Sources told the New York Daily News that former Red Sox catcher Kelly Shoppach, who has since been traded to the Mets, used Adrian Gonzalez’s phone to express the team’s displeasure with Bobby Valentine last month, leading to the meeting that has caused such a stir this week.
Three sources suggested to the paper that Shoppach sent the message, a charge that Shoppach denied when asked. Gonzalez refused to answer questions on the subject Saturday.
The Daily News suggests that Shoppach’s message came with Gonzalez’s consent:
A small group of players that has been unhappy with Valentine this season — a group that included Shoppach, according to a source familiar with the circumstances — was complaining about the manager in late July and engaged Gonzalez in the conversation. A member of the group suggested that the only way to bring about action would be to voice their problems to ownership. Gonzalez was tired of hearing the constant grumbling and agreed with them that a message from him — the team’s highest-paid player — would get management’s attention.
If that’s the truth, Gonzalez comes off worse than had he sent the message himself. For a nine-year veteran and one of the game’s highest-paid players to let a journeyman backup catcher speak for him reflects terribly on him.
Then again, we’ll probably never know the truth about how exactly the sequence of events went down.
Commissioner Rob Manfred spoke with the media today. Naturally, he was asked various questions about the landscape of the sport, given that superstars Manny Machado and Bryce Harper remain unsigned as spring training begins. Per The Athletic’s Brittany Ghiroli, Manfred said that he thinks the free agent market will begin to move once spring training exhibition games begin. Manfred also said that Harper’s camp suggesting that he wants $400 million back in 2016 was “an impediment” to discussions throughout the offseason.
No word on why Machado is also as yet unsigned, as he did not have a reported $400 million ask.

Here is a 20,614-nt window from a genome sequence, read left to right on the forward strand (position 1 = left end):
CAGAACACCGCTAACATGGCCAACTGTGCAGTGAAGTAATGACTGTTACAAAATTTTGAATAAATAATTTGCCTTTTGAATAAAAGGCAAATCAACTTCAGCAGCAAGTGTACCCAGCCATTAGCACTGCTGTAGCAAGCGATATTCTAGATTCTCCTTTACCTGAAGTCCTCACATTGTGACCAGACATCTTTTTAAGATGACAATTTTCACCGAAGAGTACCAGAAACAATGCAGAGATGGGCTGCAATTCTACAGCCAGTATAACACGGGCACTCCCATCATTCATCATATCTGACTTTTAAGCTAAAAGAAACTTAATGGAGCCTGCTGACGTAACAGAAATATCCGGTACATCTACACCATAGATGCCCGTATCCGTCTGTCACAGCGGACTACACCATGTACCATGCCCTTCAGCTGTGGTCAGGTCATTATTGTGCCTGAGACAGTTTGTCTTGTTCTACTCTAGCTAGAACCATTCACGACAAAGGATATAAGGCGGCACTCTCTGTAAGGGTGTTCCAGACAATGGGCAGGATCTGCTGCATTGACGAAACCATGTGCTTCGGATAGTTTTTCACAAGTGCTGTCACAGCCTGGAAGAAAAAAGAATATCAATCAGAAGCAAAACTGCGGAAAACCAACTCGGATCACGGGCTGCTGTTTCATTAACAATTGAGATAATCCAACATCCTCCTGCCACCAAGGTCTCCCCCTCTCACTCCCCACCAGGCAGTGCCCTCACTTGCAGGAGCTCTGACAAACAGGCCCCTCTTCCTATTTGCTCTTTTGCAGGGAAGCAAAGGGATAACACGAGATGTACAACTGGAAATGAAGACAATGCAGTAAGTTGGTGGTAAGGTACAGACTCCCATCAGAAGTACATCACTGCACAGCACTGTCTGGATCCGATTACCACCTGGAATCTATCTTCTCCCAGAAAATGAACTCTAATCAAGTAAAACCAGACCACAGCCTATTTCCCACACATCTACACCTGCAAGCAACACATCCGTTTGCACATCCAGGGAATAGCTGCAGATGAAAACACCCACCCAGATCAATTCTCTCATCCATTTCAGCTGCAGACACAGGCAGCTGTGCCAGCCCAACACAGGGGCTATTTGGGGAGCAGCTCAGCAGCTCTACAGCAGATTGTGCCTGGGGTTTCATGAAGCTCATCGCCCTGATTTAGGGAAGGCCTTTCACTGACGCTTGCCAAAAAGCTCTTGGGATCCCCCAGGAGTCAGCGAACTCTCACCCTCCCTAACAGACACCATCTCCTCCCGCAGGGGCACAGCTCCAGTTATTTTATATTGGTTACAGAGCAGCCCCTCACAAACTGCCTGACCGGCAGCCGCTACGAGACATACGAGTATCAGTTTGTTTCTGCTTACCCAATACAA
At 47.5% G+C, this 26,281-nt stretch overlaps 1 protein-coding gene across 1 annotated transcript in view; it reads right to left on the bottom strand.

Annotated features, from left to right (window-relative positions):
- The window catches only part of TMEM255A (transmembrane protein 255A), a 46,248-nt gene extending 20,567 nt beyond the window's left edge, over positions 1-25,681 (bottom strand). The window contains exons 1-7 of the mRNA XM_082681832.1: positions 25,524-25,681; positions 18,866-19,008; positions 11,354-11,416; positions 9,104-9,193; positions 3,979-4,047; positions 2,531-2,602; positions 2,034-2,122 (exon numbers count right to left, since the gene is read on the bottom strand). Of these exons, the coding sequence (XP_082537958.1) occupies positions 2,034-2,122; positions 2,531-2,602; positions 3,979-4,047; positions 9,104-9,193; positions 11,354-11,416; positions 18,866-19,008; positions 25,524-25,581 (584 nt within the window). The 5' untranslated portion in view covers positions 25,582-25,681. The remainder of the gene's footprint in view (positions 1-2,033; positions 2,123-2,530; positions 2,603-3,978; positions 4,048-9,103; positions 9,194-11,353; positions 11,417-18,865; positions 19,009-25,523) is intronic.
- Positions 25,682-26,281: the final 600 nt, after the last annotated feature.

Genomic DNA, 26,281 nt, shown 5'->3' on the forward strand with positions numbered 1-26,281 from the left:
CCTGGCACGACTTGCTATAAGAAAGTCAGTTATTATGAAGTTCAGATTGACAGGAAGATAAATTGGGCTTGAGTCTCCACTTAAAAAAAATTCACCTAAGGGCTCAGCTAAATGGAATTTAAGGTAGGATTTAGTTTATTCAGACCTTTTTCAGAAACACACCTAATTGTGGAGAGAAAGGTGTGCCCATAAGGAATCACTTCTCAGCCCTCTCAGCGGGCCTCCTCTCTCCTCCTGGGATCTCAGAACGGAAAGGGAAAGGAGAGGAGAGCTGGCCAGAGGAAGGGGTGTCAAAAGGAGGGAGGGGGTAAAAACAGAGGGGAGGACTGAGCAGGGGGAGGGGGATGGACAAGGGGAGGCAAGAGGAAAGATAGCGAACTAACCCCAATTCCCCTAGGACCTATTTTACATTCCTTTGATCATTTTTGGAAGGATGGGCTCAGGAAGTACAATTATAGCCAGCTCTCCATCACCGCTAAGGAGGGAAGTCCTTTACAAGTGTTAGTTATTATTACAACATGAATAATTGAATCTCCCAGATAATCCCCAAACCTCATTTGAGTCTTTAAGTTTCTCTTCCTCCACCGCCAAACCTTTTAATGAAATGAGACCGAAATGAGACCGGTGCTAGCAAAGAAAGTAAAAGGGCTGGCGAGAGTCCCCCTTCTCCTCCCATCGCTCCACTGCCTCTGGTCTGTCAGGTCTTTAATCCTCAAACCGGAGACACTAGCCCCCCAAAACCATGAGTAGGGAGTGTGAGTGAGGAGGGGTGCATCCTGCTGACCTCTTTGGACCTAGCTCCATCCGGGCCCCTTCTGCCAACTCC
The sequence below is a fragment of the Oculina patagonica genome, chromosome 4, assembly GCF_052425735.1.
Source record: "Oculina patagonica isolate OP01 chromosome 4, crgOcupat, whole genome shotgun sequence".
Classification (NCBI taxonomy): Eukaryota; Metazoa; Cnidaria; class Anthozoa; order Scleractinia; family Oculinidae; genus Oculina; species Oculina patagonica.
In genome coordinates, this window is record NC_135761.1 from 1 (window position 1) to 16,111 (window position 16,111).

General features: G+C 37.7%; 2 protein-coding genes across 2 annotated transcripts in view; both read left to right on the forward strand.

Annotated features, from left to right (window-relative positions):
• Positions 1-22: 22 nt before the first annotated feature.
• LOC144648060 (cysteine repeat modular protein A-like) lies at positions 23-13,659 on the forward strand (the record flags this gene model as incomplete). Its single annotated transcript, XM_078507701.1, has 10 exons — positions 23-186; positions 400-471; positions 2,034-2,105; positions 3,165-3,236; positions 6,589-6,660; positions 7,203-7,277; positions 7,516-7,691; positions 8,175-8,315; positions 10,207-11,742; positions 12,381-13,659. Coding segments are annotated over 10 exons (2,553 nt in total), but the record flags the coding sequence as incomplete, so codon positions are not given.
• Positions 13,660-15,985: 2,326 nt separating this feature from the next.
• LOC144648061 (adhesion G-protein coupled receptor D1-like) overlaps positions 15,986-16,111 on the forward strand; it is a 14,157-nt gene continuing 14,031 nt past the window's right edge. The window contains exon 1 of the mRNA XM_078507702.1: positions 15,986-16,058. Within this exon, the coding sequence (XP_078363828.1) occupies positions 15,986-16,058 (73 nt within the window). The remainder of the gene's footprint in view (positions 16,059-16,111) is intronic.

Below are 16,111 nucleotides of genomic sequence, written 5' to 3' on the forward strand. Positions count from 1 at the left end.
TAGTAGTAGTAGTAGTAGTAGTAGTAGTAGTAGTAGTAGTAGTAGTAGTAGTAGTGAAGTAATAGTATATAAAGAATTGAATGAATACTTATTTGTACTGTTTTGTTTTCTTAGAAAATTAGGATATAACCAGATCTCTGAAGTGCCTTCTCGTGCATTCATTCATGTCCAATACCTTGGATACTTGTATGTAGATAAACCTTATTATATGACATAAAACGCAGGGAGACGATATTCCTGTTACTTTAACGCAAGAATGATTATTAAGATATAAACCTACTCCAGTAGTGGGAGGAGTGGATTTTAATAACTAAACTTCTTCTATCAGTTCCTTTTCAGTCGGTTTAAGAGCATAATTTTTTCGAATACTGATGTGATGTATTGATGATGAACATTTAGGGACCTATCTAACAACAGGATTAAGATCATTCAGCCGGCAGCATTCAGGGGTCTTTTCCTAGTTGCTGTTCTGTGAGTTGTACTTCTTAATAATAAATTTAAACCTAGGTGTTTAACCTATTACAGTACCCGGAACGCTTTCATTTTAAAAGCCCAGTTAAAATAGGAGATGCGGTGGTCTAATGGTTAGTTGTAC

Manfred’s job is to look out for ownership, so it’s not surprising to see him point the finger at Harper. Consider:
Manfred’s comment comes just months after the Red Sox won 108 regular season games and the World Series with baseball’s largest payroll. And ongoing evidence that there is indeed a positive correlation between dollars spent and team success. We often hear justification for tanking/rebuilding because the Cubs and Astros did it and won championships because of it. When the Red Sox use financial muscle to win a championship, it’s crickets.
Manfred didn’t stop there, however.
An easy way to get baseball’s “glow” back would be for two of the game’s best and most popular players to be in uniform playing games. The first spring training exhibition game will be played on February 22, so it’s not looking like that’s going to happen anytime soon.
Baseball’s “glow” would also come back if more teams were actively trying to win. Instead, one-third of the league is “rebuilding” or otherwise coasting on revenue-sharing. For fans of the Rangers, Orioles, Royals, and Marlins — to name a few — the outcomes of their favorite teams’ seasons have already been decided, so what is there to get excited about?